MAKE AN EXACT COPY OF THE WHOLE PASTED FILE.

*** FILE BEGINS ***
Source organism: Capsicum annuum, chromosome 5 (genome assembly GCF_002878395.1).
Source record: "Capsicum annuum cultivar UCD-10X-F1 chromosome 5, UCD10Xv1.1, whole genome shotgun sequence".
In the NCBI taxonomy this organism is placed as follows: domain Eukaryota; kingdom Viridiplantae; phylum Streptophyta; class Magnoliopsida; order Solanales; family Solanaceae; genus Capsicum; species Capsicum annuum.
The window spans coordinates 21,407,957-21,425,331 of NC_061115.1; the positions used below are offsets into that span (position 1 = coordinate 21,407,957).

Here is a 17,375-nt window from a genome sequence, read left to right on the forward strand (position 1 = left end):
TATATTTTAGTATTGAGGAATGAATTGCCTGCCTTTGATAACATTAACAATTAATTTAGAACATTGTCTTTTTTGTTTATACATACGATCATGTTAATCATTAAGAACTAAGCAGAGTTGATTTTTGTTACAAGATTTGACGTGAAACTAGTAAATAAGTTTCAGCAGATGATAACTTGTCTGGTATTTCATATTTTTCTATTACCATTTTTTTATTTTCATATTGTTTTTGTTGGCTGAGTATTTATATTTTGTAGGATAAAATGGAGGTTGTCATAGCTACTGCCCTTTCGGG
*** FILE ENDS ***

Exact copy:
Source organism: Capsicum annuum, chromosome 5 (genome assembly GCF_002878395.1).
Source record: "Capsicum annuum cultivar UCD-10X-F1 chromosome 5, UCD10Xv1.1, whole genome shotgun sequence".
In the NCBI taxonomy this organism is placed as follows: domain Eukaryota; kingdom Viridiplantae; phylum Streptophyta; class Magnoliopsida; order Solanales; family Solanaceae; genus Capsicum; species Capsicum annuum.
The window spans coordinates 21,407,957-21,425,331 of NC_061115.1; the positions used below are offsets into that span (position 1 = coordinate 21,407,957).

Here is a 17,375-nt window from a genome sequence, read left to right on the forward strand (position 1 = left end):
TATATTTTAGTATTGAGGAATGAATTGCCTGCCTTTGATAACATTAACAATTAATTTAGAACATTGTCTTTTTTGTTTATACATACGATCATGTTAATCATTAAGAACTAAGCAGAGTTGATTTTTGTTACAAGATTTGACGTGAAACTAGTAAATAAGTTTCAGCAGATGATAACTTGTCTGGTATTTCATATTTTTCTATTACCATTTTTTTATTTTCATATTGTTTTTGTTGGCTGAGTATTTATATTTTGTAGGATAAAATGGAGGTTGTCATAGCTACTGCCCTTTCGGG